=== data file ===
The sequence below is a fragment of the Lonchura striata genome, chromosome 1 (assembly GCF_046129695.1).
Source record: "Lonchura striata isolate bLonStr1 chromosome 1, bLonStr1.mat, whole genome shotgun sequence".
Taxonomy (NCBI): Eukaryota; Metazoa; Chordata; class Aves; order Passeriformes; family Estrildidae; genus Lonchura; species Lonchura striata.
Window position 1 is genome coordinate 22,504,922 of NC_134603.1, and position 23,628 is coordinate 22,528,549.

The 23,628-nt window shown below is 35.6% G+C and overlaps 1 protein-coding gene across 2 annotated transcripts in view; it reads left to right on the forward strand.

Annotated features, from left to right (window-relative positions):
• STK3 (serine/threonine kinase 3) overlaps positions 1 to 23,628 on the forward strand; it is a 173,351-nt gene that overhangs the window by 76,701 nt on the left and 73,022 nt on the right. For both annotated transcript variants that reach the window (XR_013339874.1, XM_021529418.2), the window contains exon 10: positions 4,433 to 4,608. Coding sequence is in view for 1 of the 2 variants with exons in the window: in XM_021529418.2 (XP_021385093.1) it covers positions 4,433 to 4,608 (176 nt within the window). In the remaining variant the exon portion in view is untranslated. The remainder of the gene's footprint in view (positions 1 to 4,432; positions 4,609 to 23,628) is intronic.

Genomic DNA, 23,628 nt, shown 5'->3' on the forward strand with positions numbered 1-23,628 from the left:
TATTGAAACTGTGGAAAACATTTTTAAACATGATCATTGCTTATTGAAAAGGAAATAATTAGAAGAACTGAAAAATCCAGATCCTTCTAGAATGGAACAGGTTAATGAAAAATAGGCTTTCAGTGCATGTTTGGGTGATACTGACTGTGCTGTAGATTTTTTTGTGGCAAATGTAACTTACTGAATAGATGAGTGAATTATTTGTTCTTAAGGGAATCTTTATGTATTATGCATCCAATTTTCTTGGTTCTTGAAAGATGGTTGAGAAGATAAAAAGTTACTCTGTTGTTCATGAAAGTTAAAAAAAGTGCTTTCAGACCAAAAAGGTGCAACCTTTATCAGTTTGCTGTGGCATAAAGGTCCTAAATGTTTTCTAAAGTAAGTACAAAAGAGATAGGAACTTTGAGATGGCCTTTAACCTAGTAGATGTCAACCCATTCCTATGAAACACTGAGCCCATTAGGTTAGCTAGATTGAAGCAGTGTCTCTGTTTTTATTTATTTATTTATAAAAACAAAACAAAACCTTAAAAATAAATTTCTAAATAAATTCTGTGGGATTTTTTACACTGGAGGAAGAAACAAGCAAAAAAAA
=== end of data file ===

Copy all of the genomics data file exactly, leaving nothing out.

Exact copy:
The sequence below is a fragment of the Lonchura striata genome, chromosome 1 (assembly GCF_046129695.1).
Source record: "Lonchura striata isolate bLonStr1 chromosome 1, bLonStr1.mat, whole genome shotgun sequence".
Taxonomy (NCBI): Eukaryota; Metazoa; Chordata; class Aves; order Passeriformes; family Estrildidae; genus Lonchura; species Lonchura striata.
Window position 1 is genome coordinate 22,504,922 of NC_134603.1, and position 23,628 is coordinate 22,528,549.

The 23,628-nt window shown below is 35.6% G+C and overlaps 1 protein-coding gene across 2 annotated transcripts in view; it reads left to right on the forward strand.

Annotated features, from left to right (window-relative positions):
• STK3 (serine/threonine kinase 3) overlaps positions 1 to 23,628 on the forward strand; it is a 173,351-nt gene that overhangs the window by 76,701 nt on the left and 73,022 nt on the right. For both annotated transcript variants that reach the window (XR_013339874.1, XM_021529418.2), the window contains exon 10: positions 4,433 to 4,608. Coding sequence is in view for 1 of the 2 variants with exons in the window: in XM_021529418.2 (XP_021385093.1) it covers positions 4,433 to 4,608 (176 nt within the window). In the remaining variant the exon portion in view is untranslated. The remainder of the gene's footprint in view (positions 1 to 4,432; positions 4,609 to 23,628) is intronic.

Genomic DNA, 23,628 nt, shown 5'->3' on the forward strand with positions numbered 1-23,628 from the left:
TATTGAAACTGTGGAAAACATTTTTAAACATGATCATTGCTTATTGAAAAGGAAATAATTAGAAGAACTGAAAAATCCAGATCCTTCTAGAATGGAACAGGTTAATGAAAAATAGGCTTTCAGTGCATGTTTGGGTGATACTGACTGTGCTGTAGATTTTTTTGTGGCAAATGTAACTTACTGAATAGATGAGTGAATTATTTGTTCTTAAGGGAATCTTTATGTATTATGCATCCAATTTTCTTGGTTCTTGAAAGATGGTTGAGAAGATAAAAAGTTACTCTGTTGTTCATGAAAGTTAAAAAAAGTGCTTTCAGACCAAAAAGGTGCAACCTTTATCAGTTTGCTGTGGCATAAAGGTCCTAAATGTTTTCTAAAGTAAGTACAAAAGAGATAGGAACTTTGAGATGGCCTTTAACCTAGTAGATGTCAACCCATTCCTATGAAACACTGAGCCCATTAGGTTAGCTAGATTGAAGCAGTGTCTCTGTTTTTATTTATTTATTTATAAAAACAAAACAAAACCTTAAAAATAAATTTCTAAATAAATTCTGTGGGATTTTTTACACTGGAGGAAGAAACAAGCAAAAAAAA